The U.S. House of Representatives has a vote scheduled today to delay the individual mandate portion of the Affordable Care Act in addition to the employer mandate, which was already delayed by the Obama administration on July 2. If the vote goes through, it will move to the U.S. Senate.
According to a spokesperson for the House Committee on Energy and Commerce, the intent of the vote is to give “average” Americans the same break given to businesses by Obama with the employer mandate. “It’s a matter of fairness … It is our intention to provide as much relief to struggling families and businesses as we can while continuing diligent oversight of the implementation process, ultimately protecting Americans from this law’s disastrous side effects,” the committee spokesperson said in a statement.
The individual mandate, which requires all Americans to have insurance by 2014, will penalize those without insurance on their tax return in the amount of $95, or 1% of annual income, in the first year. The penalty increases to $695 by 2016, according to the ACA as it currently stands. H.R. 2668, the Fairness for American Families Act introduced by Rep. Todd Young (R – Ind.), is a one-year delay of the individual mandate and does not specify any adjustments in penalty amounts.
A report issued recently by the Urban Institute shows that while the employer mandate delay “has almost no effect on overall coverage under the ACA … Eliminating the individual mandate, however, would significantly increase the number of uninsured compared to full implementation of ACA,” the analysis states. Also, the institute finds: “In the absence of an individual mandate, the rate of employer-sponsored insurance coverage would be lower than under full ACA: 54.7% of the nonelderly compared to 57.1% of the nonelderly.”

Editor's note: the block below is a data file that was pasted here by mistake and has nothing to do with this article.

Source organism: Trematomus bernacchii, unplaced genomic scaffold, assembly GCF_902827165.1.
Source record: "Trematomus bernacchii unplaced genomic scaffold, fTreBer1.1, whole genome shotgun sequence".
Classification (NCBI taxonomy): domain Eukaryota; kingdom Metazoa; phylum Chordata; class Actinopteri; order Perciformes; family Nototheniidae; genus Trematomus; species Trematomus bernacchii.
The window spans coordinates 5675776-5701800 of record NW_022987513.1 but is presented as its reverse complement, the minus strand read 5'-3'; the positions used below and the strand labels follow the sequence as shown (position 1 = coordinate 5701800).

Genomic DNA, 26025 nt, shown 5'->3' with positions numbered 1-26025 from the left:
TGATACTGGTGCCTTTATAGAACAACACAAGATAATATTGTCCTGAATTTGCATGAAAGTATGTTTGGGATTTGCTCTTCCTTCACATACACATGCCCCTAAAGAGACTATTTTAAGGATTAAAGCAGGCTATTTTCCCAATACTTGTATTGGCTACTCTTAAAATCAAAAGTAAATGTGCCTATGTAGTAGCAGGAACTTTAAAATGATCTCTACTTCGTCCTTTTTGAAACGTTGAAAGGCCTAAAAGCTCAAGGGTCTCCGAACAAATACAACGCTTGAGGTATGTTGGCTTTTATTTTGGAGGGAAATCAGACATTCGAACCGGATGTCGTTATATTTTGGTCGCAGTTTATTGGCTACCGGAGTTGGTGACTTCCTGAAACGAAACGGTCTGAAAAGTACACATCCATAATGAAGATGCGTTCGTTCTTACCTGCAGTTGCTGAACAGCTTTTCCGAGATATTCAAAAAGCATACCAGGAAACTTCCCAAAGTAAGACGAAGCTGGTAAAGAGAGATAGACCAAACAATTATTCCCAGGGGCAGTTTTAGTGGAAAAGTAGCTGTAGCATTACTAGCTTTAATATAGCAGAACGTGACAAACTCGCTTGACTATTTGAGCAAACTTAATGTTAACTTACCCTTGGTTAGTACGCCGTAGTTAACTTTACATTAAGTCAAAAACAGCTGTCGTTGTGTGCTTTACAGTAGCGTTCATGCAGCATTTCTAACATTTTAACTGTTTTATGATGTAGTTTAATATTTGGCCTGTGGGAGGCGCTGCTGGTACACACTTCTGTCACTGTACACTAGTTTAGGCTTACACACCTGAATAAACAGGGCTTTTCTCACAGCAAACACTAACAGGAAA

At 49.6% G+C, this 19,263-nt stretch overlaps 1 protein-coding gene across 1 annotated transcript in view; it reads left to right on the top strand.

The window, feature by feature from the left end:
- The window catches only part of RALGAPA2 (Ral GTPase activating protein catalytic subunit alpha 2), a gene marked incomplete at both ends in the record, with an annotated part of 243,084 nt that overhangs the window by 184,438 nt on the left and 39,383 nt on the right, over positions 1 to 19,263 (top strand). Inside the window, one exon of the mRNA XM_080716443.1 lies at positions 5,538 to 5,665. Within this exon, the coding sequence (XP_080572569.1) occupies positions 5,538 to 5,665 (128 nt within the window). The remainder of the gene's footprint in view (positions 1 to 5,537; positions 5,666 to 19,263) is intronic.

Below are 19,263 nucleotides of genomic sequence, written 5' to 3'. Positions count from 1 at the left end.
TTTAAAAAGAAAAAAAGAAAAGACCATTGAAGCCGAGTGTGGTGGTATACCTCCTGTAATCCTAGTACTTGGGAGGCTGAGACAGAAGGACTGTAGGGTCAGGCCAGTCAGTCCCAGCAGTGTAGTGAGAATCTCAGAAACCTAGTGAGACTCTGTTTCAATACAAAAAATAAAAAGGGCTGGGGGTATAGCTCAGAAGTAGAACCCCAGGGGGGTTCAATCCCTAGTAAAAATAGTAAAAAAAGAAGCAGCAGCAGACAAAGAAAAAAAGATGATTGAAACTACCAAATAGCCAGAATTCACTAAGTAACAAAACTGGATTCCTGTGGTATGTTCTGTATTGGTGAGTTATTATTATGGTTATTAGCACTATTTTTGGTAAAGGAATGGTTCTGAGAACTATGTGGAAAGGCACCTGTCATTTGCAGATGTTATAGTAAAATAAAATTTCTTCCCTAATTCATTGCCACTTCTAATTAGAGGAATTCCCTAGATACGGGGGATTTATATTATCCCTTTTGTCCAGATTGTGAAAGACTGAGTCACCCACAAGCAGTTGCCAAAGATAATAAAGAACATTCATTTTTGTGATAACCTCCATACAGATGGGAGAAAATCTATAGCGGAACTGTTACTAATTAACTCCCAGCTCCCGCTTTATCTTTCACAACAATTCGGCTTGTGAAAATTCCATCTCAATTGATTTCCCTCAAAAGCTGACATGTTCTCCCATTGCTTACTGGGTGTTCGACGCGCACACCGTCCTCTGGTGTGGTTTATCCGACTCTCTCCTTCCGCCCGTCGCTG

While the bill may stand a chance at passage in the Republican-controlled House, the Democrat-led Senate is much less likely to support it. “The individual responsibility provision in the Affordable Care Act is a key element of a new system that, in tandem with the insurance marketplaces that will be up and running this fall, will ensure that everyone has access to quality, comprehensive health insurance. As the marketplaces go ‘live’ on October 1, it’s vitally important that as many people enroll as possible — including the young and healthy — to keep coverage affordable for everyone,” says Sen. Tom Harkin (D - Iowa), chairman of Committee on Health, Education, Labor and Pensions.
Tanya Boyd a broker and owner of Tanya Boyd & Associates in Sunnyvale, Texas, is conflicted about how to feel about the vote. “For my business, if the individual mandate stays, I believe there will be more business, especially with the delay of the employer mandate. So we’re preparing for a very busy 4th quarter,” she says. “If it doesn’t go through though, I would feel a sense of relief for the American people because I don’t think the administration is ready and I do not believe insurance will be affordable.”
Boyd believes the ACA has turned into a big dilemma for brokers like herself.
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